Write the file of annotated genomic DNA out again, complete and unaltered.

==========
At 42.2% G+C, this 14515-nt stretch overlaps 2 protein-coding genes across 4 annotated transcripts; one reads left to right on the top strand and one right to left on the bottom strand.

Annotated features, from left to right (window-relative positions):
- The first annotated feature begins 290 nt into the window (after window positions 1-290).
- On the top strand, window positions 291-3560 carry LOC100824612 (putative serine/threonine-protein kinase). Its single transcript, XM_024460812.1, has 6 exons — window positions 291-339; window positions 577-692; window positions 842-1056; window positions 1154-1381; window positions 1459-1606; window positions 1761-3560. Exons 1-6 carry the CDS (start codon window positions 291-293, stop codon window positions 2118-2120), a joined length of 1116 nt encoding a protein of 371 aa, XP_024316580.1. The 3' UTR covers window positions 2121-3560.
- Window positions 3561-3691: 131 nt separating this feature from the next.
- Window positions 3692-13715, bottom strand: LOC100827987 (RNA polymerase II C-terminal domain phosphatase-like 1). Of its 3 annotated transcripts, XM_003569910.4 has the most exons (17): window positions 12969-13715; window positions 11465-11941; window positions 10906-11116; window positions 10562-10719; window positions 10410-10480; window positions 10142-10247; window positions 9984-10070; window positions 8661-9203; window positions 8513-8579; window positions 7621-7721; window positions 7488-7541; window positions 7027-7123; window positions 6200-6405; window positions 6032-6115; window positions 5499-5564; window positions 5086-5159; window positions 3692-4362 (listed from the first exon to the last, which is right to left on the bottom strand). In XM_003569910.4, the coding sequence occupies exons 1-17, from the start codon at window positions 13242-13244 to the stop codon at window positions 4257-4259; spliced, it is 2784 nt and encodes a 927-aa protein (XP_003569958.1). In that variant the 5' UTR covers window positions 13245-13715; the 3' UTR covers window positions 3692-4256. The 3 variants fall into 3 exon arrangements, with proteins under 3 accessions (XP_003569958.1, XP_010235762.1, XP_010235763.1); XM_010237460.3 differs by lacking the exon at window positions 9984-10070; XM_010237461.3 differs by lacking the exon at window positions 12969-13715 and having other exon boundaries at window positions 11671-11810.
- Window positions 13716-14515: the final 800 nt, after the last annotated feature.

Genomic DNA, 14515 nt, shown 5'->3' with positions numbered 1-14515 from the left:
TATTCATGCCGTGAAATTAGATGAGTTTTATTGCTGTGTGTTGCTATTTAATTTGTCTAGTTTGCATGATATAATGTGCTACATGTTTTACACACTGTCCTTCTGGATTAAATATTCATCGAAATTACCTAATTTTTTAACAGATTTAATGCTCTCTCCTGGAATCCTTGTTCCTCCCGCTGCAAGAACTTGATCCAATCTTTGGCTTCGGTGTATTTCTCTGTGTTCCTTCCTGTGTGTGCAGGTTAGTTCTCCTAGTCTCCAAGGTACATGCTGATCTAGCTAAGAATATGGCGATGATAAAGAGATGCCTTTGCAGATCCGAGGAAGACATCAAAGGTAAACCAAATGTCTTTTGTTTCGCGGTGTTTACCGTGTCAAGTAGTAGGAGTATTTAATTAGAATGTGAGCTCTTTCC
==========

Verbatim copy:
At 42.2% G+C, this 14515-nt stretch overlaps 2 protein-coding genes across 4 annotated transcripts; one reads left to right on the top strand and one right to left on the bottom strand.

Annotated features, from left to right (window-relative positions):
- The first annotated feature begins 290 nt into the window (after window positions 1-290).
- On the top strand, window positions 291-3560 carry LOC100824612 (putative serine/threonine-protein kinase). Its single transcript, XM_024460812.1, has 6 exons — window positions 291-339; window positions 577-692; window positions 842-1056; window positions 1154-1381; window positions 1459-1606; window positions 1761-3560. Exons 1-6 carry the CDS (start codon window positions 291-293, stop codon window positions 2118-2120), a joined length of 1116 nt encoding a protein of 371 aa, XP_024316580.1. The 3' UTR covers window positions 2121-3560.
- Window positions 3561-3691: 131 nt separating this feature from the next.
- Window positions 3692-13715, bottom strand: LOC100827987 (RNA polymerase II C-terminal domain phosphatase-like 1). Of its 3 annotated transcripts, XM_003569910.4 has the most exons (17): window positions 12969-13715; window positions 11465-11941; window positions 10906-11116; window positions 10562-10719; window positions 10410-10480; window positions 10142-10247; window positions 9984-10070; window positions 8661-9203; window positions 8513-8579; window positions 7621-7721; window positions 7488-7541; window positions 7027-7123; window positions 6200-6405; window positions 6032-6115; window positions 5499-5564; window positions 5086-5159; window positions 3692-4362 (listed from the first exon to the last, which is right to left on the bottom strand). In XM_003569910.4, the coding sequence occupies exons 1-17, from the start codon at window positions 13242-13244 to the stop codon at window positions 4257-4259; spliced, it is 2784 nt and encodes a 927-aa protein (XP_003569958.1). In that variant the 5' UTR covers window positions 13245-13715; the 3' UTR covers window positions 3692-4256. The 3 variants fall into 3 exon arrangements, with proteins under 3 accessions (XP_003569958.1, XP_010235762.1, XP_010235763.1); XM_010237460.3 differs by lacking the exon at window positions 9984-10070; XM_010237461.3 differs by lacking the exon at window positions 12969-13715 and having other exon boundaries at window positions 11671-11810.
- Window positions 13716-14515: the final 800 nt, after the last annotated feature.

Genomic DNA, 14515 nt, shown 5'->3' with positions numbered 1-14515 from the left:
TATTCATGCCGTGAAATTAGATGAGTTTTATTGCTGTGTGTTGCTATTTAATTTGTCTAGTTTGCATGATATAATGTGCTACATGTTTTACACACTGTCCTTCTGGATTAAATATTCATCGAAATTACCTAATTTTTTAACAGATTTAATGCTCTCTCCTGGAATCCTTGTTCCTCCCGCTGCAAGAACTTGATCCAATCTTTGGCTTCGGTGTATTTCTCTGTGTTCCTTCCTGTGTGTGCAGGTTAGTTCTCCTAGTCTCCAAGGTACATGCTGATCTAGCTAAGAATATGGCGATGATAAAGAGATGCCTTTGCAGATCCGAGGAAGACATCAAAGGTAAACCAAATGTCTTTTGTTTCGCGGTGTTTACCGTGTCAAGTAGTAGGAGTATTTAATTAGAATGTGAGCTCTTTCC